Twenty years ago yesterday, Vivian Stanshall died. Among his many creations are the stories of the Rawlinson family, especially Sir Henry Rawlinson. There was a real Sir Henry and he died March 5, 1895, 100 years to the day of Stanshall’s sad and accidental end.
The Bonzo Dog Doo-Dah Band played the role of jester in the court of the Beatles in the late 1960s, and Vivian Stanshall was the charismatic, curious leader of the leaderless and leader-resistant Bonzos. The missing link between the Beatles and Monty Python (if one was needed), in 1967 the Bonzos appeared in both “Magical Mystery Tour” (partially entertaining the Beatles with a performance of “Death Cab for Cutie”) and in the pre-Python but mostly Python-staffed afternoon television show, “Do Not Adjust Your Set.”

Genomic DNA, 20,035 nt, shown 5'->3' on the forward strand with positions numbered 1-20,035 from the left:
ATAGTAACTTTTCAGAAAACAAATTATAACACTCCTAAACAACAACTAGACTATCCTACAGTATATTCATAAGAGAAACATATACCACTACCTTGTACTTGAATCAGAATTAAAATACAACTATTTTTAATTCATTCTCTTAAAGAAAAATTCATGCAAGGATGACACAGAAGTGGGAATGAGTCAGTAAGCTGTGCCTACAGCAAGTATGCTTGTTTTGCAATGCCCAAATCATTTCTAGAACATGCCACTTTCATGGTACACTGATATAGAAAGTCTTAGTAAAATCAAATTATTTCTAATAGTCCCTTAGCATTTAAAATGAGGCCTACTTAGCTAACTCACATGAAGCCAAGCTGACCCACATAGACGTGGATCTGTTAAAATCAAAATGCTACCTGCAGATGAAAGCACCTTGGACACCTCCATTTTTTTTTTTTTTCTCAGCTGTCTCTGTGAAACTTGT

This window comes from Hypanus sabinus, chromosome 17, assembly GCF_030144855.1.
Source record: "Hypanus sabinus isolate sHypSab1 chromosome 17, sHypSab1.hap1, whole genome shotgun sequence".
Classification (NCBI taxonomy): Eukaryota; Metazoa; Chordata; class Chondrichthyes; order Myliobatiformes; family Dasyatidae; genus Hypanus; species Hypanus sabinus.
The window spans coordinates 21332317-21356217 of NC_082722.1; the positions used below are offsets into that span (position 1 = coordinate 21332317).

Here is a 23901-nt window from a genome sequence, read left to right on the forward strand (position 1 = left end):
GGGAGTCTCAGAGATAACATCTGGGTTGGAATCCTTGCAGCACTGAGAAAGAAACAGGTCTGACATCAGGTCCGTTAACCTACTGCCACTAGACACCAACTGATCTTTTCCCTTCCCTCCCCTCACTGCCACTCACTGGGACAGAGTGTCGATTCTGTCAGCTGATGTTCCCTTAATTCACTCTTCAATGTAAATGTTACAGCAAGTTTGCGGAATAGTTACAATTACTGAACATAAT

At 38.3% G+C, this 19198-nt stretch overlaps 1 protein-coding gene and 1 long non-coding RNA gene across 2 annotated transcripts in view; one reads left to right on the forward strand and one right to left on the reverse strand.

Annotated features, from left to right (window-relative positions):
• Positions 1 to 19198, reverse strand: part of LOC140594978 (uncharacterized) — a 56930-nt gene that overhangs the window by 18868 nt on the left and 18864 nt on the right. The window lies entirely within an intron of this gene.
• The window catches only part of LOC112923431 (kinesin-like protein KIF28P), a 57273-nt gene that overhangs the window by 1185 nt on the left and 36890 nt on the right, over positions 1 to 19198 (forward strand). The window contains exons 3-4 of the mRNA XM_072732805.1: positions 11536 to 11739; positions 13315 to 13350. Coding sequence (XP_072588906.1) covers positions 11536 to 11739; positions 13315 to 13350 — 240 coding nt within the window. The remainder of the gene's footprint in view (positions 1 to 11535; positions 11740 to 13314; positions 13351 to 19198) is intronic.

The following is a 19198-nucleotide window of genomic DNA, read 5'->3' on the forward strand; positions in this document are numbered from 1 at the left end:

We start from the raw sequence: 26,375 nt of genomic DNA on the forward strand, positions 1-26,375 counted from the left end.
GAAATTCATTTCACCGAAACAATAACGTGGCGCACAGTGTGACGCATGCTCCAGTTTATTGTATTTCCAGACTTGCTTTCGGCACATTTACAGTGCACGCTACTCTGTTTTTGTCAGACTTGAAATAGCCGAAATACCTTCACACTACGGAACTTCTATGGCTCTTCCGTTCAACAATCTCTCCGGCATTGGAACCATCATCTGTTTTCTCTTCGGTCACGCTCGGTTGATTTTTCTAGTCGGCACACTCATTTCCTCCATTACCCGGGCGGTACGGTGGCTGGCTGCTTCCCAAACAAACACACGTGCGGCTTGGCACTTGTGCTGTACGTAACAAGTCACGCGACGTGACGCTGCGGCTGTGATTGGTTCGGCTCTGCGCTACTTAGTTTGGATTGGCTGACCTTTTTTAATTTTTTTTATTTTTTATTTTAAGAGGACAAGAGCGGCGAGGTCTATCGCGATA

Here, Michael Palin of the Pythons introduces the Bonzos and Stanshall does his best worst Elvis in “Death Cab for Cutie.”
Stanshall, a writer for whom no declarative statement could be too perplexing (“I’ve never met a man I didn’t mutilate”), was paired up with Neil Innes, a songwriter whose Beatles-esque melodies led not only to to the Bonzos being produced by Paul McCartney (the minor…
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